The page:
Clinton Campaigns at Dartmouth College

Wednesday, November 11, 2015
Hanover — During a Tuesday afternoon forum hosted by Dartmouth College’s Tuck School of Business, former Secretary of State Hillary Clinton argued that workplace equality for women would lead to economic growth in the United States.

“Every country in the world would see their (gross domestic product) go up if women were full participants in the economy, and we need that here at home,” Clinton, a Democrat, said during the event, held in Spaulding Auditorium. “We can’t afford to leave any talent on the sidelines.”

Former New Hampshire Gov. John Lynch, who teaches at Tuck, moderated the forum, which was the third in a series of economic discussions with presidential candidates.

During her remarks, Clinton called for paid sick leave and family leave, as well as equal pay for women and men.

“Policies like these,” she said, “are often seen as luxuries or kind of dismissed as family issues or even women’s issues — as though that somehow makes them less important — but in fact they are growth strategies.”

Clinton’s vision of growth by inclusion extended to immigrants, a point that afforded her a swing at Republican candidate Donald Trump, who has called for the deportation of undocumented immigrants.

“You know what else is a strategy for strong growth?” she asked. “Comprehensive immigration reform. Now, Mr. Trump may not admit it, but it’s actually true.”

If undocumented immigrants were able to join the formal economy, she said, the Congressional Budget Office has estimated the United States would reduce the national debt by $700 billion over 10 years.

“The politics of immigration reform may seem complex,” Clinton added, “but the economics are pretty straightforward.”

Though Clinton remains ahead in the nationwide Democratic race, in the New Hampshire primary she is level with Vermont Sen. Bernie Sanders, whose name she did not mention on Tuesday.

Sanders has found support among millennials throughout his surge in the polls this summer, and was one of the first presidential candidates this cycle to issue an educational finance plan.

Yet the populist Sanders, who is scheduled to appear today in Lebanon for the city’s Veterans Day parade, had not won over every Dartmouth student in attendance.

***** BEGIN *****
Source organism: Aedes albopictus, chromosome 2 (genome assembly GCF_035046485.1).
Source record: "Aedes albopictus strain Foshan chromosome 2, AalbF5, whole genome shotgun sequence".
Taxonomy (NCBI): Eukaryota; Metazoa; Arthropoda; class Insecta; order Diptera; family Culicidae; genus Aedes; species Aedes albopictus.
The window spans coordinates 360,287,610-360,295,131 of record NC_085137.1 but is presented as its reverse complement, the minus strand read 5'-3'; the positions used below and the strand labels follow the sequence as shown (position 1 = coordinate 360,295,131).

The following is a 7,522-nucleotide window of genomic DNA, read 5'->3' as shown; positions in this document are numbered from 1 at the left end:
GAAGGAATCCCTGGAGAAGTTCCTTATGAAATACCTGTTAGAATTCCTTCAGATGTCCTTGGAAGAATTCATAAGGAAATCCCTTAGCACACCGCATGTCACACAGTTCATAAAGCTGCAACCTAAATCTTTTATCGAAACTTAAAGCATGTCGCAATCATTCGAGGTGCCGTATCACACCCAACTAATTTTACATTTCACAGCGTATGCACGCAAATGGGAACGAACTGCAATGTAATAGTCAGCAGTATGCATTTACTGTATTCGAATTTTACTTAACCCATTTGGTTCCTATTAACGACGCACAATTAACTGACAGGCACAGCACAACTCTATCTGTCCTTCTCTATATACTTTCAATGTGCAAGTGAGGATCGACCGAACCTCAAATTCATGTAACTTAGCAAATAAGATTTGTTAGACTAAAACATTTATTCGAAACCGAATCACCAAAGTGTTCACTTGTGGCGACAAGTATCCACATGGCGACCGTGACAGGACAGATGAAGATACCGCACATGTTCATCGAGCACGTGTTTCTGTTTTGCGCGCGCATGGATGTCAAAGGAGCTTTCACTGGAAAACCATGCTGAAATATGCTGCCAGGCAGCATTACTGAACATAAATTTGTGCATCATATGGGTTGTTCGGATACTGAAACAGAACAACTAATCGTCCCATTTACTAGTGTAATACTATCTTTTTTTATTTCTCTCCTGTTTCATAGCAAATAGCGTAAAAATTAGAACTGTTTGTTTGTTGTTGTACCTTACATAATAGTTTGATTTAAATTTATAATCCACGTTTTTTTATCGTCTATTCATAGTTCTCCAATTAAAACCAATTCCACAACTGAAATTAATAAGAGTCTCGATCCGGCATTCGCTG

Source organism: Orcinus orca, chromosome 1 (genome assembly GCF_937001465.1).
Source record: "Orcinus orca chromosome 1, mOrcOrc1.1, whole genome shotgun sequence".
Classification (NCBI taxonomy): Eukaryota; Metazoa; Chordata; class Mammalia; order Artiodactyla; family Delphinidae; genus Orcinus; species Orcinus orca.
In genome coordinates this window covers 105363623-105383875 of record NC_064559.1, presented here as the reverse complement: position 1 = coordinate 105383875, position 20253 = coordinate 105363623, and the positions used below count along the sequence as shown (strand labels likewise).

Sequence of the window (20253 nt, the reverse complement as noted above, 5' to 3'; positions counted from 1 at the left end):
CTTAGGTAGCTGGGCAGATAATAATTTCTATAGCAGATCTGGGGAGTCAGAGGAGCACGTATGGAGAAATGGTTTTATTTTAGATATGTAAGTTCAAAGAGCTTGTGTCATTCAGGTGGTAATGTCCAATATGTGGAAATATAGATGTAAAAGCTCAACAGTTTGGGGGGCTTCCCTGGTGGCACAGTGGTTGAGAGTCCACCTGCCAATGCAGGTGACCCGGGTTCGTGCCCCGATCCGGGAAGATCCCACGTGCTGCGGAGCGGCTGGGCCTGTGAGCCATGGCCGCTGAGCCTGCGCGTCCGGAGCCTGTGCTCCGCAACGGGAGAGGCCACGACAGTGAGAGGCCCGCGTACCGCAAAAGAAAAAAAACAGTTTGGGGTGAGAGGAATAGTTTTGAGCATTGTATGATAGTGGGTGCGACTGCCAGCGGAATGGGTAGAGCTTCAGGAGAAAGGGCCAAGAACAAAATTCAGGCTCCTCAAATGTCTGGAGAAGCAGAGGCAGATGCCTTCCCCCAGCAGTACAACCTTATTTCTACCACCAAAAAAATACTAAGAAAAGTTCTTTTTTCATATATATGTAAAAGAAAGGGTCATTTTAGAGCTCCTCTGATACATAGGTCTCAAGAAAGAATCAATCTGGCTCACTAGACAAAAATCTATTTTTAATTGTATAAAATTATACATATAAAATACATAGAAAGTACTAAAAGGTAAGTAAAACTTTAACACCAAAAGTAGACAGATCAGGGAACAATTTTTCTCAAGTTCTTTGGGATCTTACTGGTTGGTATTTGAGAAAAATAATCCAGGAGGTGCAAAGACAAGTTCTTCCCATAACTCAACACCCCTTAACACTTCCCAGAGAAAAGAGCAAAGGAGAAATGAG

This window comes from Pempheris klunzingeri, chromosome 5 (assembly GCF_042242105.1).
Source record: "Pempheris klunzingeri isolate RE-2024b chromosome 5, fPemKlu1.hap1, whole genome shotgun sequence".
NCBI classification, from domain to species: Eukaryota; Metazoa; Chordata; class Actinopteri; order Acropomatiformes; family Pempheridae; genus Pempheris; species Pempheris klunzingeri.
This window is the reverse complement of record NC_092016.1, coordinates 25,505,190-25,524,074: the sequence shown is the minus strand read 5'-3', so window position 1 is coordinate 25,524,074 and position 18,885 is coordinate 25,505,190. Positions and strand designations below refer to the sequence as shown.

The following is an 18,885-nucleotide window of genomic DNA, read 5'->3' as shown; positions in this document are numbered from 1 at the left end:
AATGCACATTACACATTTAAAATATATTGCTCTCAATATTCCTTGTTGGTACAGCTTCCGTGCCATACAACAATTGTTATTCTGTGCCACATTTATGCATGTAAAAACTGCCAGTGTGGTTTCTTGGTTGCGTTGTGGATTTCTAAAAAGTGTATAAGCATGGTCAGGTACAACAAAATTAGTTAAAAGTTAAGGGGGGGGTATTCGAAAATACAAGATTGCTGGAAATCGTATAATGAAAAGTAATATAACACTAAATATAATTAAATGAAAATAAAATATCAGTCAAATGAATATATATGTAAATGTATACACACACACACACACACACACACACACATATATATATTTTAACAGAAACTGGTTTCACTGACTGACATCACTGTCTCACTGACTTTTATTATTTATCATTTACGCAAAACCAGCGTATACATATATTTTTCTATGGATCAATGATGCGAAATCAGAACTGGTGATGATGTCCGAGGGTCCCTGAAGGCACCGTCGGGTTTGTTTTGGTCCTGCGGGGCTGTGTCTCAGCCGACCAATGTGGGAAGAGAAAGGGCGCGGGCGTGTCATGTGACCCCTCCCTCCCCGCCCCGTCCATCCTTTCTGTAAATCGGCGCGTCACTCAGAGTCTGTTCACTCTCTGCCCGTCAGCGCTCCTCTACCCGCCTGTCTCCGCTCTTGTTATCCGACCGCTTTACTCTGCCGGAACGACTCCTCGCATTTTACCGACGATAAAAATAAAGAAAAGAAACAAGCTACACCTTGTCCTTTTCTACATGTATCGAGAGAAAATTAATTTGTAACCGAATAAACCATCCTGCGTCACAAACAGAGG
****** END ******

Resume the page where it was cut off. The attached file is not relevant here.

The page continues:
Ava Giglio, a freshman waiting in line for the event, said she had “no interest in Bernie Sanders,” who she said was making promises too grand to fulfill.

“He’s like that kid in a student council election that promises everybody a free snack bar,” she said.

Instead, Giglio said, she was a Clinton supporter.

“I like what she stands for” in terms of women’s rights, she said, “and I think it’s time for a female president.”

During the event, Clinton recognized that her election could make history, but stretched for a broader campaign message.

“When you’re a woman running for president, you hear the words ‘glass ceiling’ a lot,” she said. “And many people think that shattering that highest, hardest glass ceiling, that’s a goal worth pursuing, and — no surprise — I happen to agree with them. But I am running for president because I want every American to go as far as his or her talent and hard work can take them.”

Clinton also struck several notes tuned to the collegiate crowd, including reiterating her support for debt-free tuition at public colleges and universities and for the ability to refinance educational loans.

“Anyone with the talent or work ethic should be able to get a college education,” she said. “It is simply wrong that something so indispensable should be so expensive.”

She drew cheers from the crowd of nearly 1,000 when she mentioned her visits to Dartmouth as an undergraduate at Wellesley College.

“I did come up here for a blind date for Winter Carnival,” she said, as audience members whooped and laughed. “The date was OK, but the carnival was excellent.”

Though she did not mention his name, her date was Robert Reich, who later served in the presidential cabinet of her husband, Bill Clinton.

During a question and answer, Tuck student Chris Foley asked Clinton to address her position on the Trans-Pacific Partnership trade deal, which she recently announced she does not support.

Clinton acknowledged that while international negotiations still were underway, she had called the emerging agreement a “gold standard” for free-trade pacts, but said Tuesday that the final product had not been all she had hoped for.

The former secretary of state said she was disappointed that measures against foreign currency manipulation, which she said had hurt the American economy, had not figured in the accord.

“At the end of this very tough, long negotiation, I don’t think it did as much as I would have wanted to see, so I did come out against it,” she said. “That doesn’t mean I’m against trade.”

Republican presidential candidates Lindsey Graham, a U.S. Senator from South Carolina, and George Pataki, a former governor of New York, also have visited the campus as part of the Tuck School’s series.

Prior to the Dartmouth event, Clinton made campaign stops in Manchester and Derry, N.H.

Rob Wolfe can be reached at

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